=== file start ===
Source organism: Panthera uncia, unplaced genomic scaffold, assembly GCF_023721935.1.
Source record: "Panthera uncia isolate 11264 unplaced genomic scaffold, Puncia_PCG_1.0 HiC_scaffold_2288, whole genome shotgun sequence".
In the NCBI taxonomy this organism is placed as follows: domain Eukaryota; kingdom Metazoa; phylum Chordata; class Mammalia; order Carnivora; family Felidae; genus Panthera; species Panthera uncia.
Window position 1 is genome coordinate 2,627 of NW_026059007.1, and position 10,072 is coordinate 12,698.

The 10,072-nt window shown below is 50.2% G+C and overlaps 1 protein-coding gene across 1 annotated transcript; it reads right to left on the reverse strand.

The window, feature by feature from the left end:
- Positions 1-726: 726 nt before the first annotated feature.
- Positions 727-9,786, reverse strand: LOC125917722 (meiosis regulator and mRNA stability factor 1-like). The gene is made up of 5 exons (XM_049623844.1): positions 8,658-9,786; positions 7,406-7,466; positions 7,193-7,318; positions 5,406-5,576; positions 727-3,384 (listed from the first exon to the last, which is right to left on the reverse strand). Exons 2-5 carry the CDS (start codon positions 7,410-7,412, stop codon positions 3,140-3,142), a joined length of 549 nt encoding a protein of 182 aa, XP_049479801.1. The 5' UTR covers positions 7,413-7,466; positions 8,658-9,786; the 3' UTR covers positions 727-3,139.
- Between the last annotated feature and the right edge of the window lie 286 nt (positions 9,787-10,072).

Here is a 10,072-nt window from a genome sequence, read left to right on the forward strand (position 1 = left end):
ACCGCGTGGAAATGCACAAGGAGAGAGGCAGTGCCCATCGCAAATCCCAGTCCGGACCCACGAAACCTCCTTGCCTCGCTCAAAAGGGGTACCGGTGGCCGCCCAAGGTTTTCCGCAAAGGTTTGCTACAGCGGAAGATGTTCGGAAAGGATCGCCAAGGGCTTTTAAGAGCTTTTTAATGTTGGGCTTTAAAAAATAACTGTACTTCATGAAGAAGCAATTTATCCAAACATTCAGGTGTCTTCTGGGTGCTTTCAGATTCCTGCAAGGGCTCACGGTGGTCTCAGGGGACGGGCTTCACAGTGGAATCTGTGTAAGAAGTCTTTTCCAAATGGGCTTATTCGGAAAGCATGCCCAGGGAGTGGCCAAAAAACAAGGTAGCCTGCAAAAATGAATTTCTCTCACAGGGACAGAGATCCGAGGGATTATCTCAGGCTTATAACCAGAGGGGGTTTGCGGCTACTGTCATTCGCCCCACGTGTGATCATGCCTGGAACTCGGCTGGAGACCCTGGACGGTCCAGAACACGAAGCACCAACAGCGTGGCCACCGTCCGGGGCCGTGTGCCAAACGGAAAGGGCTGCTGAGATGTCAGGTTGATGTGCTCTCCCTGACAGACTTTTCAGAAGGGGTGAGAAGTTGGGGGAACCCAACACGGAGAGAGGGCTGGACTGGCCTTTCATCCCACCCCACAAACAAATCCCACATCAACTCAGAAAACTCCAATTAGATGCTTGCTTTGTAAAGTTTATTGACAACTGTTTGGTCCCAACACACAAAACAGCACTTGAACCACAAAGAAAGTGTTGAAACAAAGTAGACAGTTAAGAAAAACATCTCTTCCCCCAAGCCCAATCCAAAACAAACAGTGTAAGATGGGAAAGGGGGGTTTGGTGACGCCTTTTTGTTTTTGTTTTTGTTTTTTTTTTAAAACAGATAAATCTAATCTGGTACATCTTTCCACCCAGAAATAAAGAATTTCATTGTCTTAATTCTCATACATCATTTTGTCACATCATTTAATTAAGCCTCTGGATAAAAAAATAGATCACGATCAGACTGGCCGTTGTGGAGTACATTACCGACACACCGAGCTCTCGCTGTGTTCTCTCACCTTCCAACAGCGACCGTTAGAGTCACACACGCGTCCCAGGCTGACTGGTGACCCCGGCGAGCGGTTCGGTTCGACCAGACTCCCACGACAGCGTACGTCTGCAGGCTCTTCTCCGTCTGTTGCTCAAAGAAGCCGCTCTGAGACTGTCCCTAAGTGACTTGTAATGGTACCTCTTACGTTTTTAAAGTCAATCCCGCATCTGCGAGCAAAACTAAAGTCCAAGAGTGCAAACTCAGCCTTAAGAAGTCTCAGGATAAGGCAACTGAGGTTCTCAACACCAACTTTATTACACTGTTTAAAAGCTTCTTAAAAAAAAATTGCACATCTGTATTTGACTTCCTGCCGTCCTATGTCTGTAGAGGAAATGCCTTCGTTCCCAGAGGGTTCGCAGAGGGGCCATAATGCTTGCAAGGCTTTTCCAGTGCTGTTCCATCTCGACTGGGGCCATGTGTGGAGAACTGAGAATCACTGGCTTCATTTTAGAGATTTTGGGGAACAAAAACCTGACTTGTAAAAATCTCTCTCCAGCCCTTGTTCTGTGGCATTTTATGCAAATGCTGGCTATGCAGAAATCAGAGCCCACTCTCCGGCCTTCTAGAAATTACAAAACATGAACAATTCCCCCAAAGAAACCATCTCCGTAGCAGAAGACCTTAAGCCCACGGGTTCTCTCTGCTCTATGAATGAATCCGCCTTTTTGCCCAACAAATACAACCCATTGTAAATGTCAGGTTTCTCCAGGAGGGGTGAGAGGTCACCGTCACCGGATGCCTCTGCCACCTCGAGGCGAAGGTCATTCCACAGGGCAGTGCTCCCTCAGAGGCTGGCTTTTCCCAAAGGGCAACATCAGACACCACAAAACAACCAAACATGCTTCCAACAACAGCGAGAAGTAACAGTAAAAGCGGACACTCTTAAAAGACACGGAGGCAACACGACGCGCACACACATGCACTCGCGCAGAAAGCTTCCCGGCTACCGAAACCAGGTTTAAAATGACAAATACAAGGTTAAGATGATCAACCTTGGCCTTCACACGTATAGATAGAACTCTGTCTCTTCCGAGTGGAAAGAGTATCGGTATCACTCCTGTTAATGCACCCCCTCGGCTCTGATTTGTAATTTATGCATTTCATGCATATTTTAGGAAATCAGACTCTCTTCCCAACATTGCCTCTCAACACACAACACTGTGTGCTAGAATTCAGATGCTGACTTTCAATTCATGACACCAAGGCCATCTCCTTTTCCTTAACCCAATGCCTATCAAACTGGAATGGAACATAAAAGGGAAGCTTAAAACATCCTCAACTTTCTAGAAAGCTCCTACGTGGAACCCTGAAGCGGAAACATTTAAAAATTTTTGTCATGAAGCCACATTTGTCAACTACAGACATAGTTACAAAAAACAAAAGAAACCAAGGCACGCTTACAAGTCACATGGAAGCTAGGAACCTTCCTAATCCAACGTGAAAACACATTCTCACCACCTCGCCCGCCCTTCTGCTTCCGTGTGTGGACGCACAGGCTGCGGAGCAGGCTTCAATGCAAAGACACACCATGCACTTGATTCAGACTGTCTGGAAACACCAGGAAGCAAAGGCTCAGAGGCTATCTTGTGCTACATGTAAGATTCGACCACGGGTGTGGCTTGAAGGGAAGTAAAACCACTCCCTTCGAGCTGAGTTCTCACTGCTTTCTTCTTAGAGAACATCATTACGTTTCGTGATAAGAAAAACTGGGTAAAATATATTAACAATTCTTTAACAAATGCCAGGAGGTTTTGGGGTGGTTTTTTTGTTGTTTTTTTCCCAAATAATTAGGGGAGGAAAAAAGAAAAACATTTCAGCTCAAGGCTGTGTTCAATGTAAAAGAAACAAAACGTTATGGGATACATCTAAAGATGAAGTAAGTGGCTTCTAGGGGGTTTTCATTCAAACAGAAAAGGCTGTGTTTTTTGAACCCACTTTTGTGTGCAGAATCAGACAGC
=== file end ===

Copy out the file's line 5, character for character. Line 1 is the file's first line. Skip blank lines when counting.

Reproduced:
The 10,072-nt window shown below is 50.2% G+C and overlaps 1 protein-coding gene across 1 annotated transcript; it reads right to left on the reverse strand.